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Question about velocity and motors

  1. Aug 18, 2010 #1
    I'm working on choosing an appropriate motor. I have the calculations I need for the required torque, power, max velocity, force, and acceleration. Now I need to know the maximum velocity that a specific motor can move 159 kg 0.45 m across a horizontal plane.

    In all of my calculations for which motor was needed, I neglected to take friction and inertia into consideration because I did not need to be so exact. The friction is quite minimal anyway. It is a seat moving along a metal rail.

    The motor specs are as follows:

    Torque - 0.304 Nm
    Speed - 4000 RPM
    Power - 0.13 kW
    Gearing - 60:1 (15*4)
    Inertia - .031 kg-cm^2

    I don't yet know what the radius of the gear attached to the gearbox will be. I imagine something like 5 cm. I was told that the equation would involve something like (2pi*r(RPM))/15, but I don't know how that will work in with the power, mass, and distance when calculating the max velocity.

    I was thinking if using 1/2*130*0.45 would be possible to use for the kinetic energy and then solve for v with 29.25=1/2*159*v^2. But again, I'm not sure how to work in the Speed and gearing of the motor.

    I appreciate the help. If I'm missing any info, let me know.
     
    Last edited: Aug 18, 2010
  2. jcsd
  3. Aug 20, 2010 #2
    Does anyone at least have some tips or ideas?

    Thanks
     
  4. Aug 20, 2010 #3
    Update:

    Gearbox is 15:1. Pulleys are 1:1.
    Radius of pulley is 1"

    The pulley's RPM speed is (circumference*RPM)/gearing, right? In other words, (2pi*4000)/15=1676 RPM. The torque would then be 0.304*15=4.56 Nm.

    So then how do I get the maximum velocity of the 159 kg along 0.45 m that this setup can provide?
     
    Last edited: Aug 20, 2010
  5. Aug 20, 2010 #4
    Hi FES, if this is your homework, it should go to the homework section.

    Add a sketch or drawing if possible.

    Think different, if you had to lift the same mass 0.45m in the vertical plane, frictionless and disregarding inertia, how would you solve the problem ? What would be the acceleration and kinetic energy ? And the maximum vertical speed ?

    Now turn back to the horizontal plane and consider friction and inertia, what top speed would be attainable considering also the transmission efficiency?
     
    Last edited: Aug 20, 2010
  6. Aug 21, 2010 #5
    Hi John,

    Thank you for your response. No, this is not homework, this is real-world for my job. I simply am unfamiliar with working with motors and have not done physics in several years, so I am having a mental block. Unfortunately, I cannot disclose this device, but think of those Concept 2 rowers you would find in a gym.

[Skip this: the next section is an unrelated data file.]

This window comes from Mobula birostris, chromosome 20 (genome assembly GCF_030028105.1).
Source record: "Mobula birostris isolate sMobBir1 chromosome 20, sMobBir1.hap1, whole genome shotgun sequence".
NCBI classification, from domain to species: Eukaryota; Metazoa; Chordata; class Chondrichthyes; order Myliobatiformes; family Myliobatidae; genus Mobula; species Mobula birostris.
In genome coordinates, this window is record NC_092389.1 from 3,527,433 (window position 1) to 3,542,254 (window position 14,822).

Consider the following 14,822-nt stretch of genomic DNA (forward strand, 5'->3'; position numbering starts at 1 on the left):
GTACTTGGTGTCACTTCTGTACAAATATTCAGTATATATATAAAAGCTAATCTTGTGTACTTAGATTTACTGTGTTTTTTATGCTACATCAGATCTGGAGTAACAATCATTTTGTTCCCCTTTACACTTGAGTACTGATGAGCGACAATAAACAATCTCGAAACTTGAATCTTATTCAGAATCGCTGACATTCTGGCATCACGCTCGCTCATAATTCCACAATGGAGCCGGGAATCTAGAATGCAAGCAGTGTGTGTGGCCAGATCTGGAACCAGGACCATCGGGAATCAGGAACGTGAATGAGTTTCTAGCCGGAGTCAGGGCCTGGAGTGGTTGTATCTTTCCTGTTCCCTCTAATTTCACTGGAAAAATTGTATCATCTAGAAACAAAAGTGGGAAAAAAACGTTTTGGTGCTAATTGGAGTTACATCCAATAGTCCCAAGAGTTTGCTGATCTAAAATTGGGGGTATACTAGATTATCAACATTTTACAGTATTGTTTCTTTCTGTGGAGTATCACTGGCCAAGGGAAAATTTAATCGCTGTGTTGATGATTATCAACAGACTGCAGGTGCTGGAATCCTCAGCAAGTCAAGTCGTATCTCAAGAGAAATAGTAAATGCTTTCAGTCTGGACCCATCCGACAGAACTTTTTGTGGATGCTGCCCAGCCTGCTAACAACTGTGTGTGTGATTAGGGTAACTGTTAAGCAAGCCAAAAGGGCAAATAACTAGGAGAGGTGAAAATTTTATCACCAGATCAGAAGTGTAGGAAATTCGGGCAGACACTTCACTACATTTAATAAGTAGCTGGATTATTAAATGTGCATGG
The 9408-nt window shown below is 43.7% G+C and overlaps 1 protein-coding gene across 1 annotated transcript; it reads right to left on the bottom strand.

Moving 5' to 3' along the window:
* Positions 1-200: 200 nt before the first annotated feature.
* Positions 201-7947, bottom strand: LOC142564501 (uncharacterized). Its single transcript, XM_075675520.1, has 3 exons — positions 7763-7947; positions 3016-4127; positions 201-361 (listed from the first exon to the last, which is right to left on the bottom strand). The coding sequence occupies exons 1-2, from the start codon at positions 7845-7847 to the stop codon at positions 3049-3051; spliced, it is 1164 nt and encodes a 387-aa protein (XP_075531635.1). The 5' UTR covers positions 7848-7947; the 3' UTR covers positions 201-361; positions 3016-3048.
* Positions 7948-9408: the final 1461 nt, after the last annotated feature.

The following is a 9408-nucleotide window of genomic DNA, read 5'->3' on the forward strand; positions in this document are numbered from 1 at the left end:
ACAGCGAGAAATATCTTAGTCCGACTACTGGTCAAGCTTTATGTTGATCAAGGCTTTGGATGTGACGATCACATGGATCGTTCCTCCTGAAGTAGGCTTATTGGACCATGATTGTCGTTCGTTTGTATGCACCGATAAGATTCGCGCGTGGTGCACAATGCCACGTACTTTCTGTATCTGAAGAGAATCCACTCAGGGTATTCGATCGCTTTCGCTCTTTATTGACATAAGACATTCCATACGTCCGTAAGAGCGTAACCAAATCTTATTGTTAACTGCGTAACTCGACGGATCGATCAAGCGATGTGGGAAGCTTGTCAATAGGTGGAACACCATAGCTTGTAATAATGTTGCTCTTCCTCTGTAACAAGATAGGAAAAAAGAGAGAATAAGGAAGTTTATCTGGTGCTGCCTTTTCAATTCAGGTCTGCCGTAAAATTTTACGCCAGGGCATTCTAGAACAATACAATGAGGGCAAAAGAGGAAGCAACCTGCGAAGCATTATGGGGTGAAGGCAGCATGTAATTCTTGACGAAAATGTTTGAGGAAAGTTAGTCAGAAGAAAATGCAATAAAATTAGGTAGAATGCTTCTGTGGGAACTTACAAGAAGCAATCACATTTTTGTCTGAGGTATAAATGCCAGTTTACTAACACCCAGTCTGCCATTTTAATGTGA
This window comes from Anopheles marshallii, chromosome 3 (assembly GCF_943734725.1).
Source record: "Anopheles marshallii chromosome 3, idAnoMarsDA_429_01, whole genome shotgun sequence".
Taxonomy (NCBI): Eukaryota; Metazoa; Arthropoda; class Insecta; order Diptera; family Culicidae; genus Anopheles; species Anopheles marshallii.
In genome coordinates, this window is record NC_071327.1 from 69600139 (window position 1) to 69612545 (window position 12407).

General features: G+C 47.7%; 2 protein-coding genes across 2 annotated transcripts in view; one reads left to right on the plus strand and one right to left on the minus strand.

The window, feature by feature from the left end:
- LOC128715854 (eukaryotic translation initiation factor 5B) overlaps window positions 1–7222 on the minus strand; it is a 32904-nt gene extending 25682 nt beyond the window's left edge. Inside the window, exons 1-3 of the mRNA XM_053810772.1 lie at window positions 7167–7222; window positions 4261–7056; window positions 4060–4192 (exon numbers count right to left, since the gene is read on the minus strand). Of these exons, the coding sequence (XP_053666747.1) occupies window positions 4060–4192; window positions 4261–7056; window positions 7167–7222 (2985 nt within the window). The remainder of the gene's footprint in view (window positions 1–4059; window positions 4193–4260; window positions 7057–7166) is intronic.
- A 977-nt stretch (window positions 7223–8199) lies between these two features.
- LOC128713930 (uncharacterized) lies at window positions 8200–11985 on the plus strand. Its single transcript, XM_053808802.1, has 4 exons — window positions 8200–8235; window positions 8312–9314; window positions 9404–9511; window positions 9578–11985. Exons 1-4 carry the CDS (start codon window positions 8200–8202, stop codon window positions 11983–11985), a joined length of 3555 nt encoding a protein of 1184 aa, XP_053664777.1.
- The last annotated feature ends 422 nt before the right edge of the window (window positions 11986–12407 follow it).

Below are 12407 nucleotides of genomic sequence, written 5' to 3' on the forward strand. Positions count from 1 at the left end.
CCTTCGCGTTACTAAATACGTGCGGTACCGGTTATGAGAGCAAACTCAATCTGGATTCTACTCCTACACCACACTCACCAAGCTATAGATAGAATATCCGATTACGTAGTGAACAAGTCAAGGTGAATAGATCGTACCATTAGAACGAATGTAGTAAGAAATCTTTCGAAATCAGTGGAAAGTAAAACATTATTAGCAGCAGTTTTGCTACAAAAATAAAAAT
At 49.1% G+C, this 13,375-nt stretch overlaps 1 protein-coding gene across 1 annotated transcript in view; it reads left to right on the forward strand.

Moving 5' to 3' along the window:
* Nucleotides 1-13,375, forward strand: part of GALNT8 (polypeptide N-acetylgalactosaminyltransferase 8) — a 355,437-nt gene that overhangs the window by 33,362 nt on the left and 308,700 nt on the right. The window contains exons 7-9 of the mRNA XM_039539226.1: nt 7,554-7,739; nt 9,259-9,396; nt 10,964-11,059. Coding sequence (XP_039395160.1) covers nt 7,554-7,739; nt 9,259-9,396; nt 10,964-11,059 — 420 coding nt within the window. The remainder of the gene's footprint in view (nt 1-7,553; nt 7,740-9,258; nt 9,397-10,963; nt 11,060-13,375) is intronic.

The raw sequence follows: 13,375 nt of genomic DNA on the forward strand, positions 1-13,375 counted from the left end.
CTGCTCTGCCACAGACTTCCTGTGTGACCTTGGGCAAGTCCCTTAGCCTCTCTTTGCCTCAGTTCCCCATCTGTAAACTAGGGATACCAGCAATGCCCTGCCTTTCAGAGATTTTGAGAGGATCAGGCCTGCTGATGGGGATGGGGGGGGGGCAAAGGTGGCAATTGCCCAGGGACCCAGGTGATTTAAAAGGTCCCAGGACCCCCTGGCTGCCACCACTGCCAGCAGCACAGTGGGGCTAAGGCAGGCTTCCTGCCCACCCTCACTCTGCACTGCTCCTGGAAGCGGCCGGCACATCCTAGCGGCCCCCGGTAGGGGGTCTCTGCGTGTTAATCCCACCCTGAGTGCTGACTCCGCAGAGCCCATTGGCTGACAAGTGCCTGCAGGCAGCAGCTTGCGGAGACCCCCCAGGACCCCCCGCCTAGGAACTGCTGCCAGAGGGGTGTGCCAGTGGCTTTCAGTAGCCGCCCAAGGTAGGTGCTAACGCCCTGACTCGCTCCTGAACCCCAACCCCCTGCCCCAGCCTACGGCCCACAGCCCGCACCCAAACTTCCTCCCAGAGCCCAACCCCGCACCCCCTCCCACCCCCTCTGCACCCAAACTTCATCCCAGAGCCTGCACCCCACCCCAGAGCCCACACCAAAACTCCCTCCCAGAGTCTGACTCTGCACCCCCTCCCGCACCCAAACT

I am running out of time. The motor guy will be in on Monday and I must have a spreadsheet complete with this same calculation for every motor in a certain class by then for my CEO.

    Ergo, if you wouldn't mind feeding me a bit more than a crumb, I'd greatly appreciate it. I am thinking what I need to do is use Force=torque/radius and find the acceleration from there with F/m.

    4.56 Nm/.0254 m=179.53 N
    179.53 N/159 kg=1.13 m/s

    1.13*0.45 m=0.51 s

    Do the RPMs still need to factor in somewhere?

    Thank you.
     
    Last edited: Aug 21, 2010
  7. Aug 21, 2010 #6
    It looks like this is a gear\rack mechanism, a very simplified approach will be:

    Considering the mass path is perfectly horizontal, negligible rotational inertia, no friction, starting at max power and max rpm...

    Fmax = Tin x i x n / r

    F -> Max Traction Force [N]
    Tin -> Motor Input Torque [N.m]
    i -> Gear ratio
    n -> Efficiency
    r -> Gear Radius [m]

    amax = Fmax / m

    amax -> Max Acceleration [m/s²]
    m -> Mass

    converting rpm -> rad/s => 1 RPM = 2*PI / 60s

    w2 = w1 / i

    w2 -> Gear speed [rad/s]
    w1 -> Motor speed [rad/s]

    vmax -> w2 x r

    vmax -> Maximum Travelling Speed [m/s]

    tmin = (2 x d / amax)^0.5

    tmin -> Minimum Acceleration Time
    d -> Travelling Distance [m]

    P = Fmax x vmax / n

    P -> Power [W]
     
  8. Aug 23, 2010 #7
    I typed up a lengthy reply that failed to post and is now lost, so all I will say is thank you for all of your assistance, John. I'm grateful!
     
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